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Celebrating 20 years of science flying with the FAAM Airborne Laboratory

Saturday 9 March 2024 marked the 20th anniversary of the first science flight made by our atmospheric research aircraft.

Over the last 2 decades, the FAAM Airborne Laboratory’s research aircraft – a specially adapted BAE-146 aircraft fitted with up to 4 tonnes of scientific instruments – has flown across 30 countries, 5 continents, and supported over 120 UK and international science projects.

Throughout this time, the aircraft has been managed by a unique team of scientists, engineers, flight technicians and project managers who provide a complete package of support for the environmental research community – they have made 20 years of airborne science possible.

From climate change to air pollution and weather, our research aircraft and airborne laboratory team have collected invaluable data from nearly 1400 flights that has been used in around 500 academic research papers. Capable of flying as low as 15 metres over the sea and 11 kilometres high in the atmosphere, flights can last between one and six hours, covering up to 2000 nautical miles.

In the past year, we have seen our research aircraft take to the skies to monitor methane emissions from Scottish wetlands, improve summer storm predictions in southern England, detect changes in the North Atlantic marine environment, and test the use of blended sustainable aviation fuel.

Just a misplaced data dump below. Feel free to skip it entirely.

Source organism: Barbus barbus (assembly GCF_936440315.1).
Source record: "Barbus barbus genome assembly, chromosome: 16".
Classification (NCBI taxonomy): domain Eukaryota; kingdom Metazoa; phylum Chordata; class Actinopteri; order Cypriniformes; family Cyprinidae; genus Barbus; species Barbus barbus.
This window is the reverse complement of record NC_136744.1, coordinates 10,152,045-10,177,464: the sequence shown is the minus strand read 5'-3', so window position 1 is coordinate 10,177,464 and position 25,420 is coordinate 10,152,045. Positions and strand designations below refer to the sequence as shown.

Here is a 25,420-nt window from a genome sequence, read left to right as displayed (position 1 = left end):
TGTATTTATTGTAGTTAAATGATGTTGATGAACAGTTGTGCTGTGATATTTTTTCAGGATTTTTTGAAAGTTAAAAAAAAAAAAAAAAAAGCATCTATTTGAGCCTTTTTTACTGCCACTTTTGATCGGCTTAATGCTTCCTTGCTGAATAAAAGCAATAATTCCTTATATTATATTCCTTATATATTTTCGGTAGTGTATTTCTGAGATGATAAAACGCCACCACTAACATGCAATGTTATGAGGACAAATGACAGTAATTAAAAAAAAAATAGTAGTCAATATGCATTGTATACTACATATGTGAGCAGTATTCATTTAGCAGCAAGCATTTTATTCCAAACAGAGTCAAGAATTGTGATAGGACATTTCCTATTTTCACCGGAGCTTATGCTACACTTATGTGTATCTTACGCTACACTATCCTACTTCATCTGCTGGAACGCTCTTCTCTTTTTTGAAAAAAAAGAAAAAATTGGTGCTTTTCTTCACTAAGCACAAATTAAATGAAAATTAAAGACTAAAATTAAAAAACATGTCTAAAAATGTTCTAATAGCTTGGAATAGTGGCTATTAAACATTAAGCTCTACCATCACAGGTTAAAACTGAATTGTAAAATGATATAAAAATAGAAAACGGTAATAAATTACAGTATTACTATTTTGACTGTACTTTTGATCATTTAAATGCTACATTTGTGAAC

We are now strapping in for the next 20 years with an exciting upgrade to keep our research facility flying until 2040 and beyond. The Mid-Life Upgrade programme will boost the services that the FAAM Airborne Laboratory provides, modernise science systems, install cutting-edge instruments, and modify the aircraft so it is even better suited to carrying out its missions.

*The FAAM Airborne Laboratory’s research aircraft is owned by UK Research and Innovation and the Natural Environmental Research Council. It is managed through the National Centre for Atmospheric Science, and leased through the University of Leeds. The aircraft is supported, modified and upgraded by BAE Systems, operated by Airtask Group, and maintained by Avalon Aero. It is hangared in Bedfordshire, with Cranfield Airport at Cranfield University.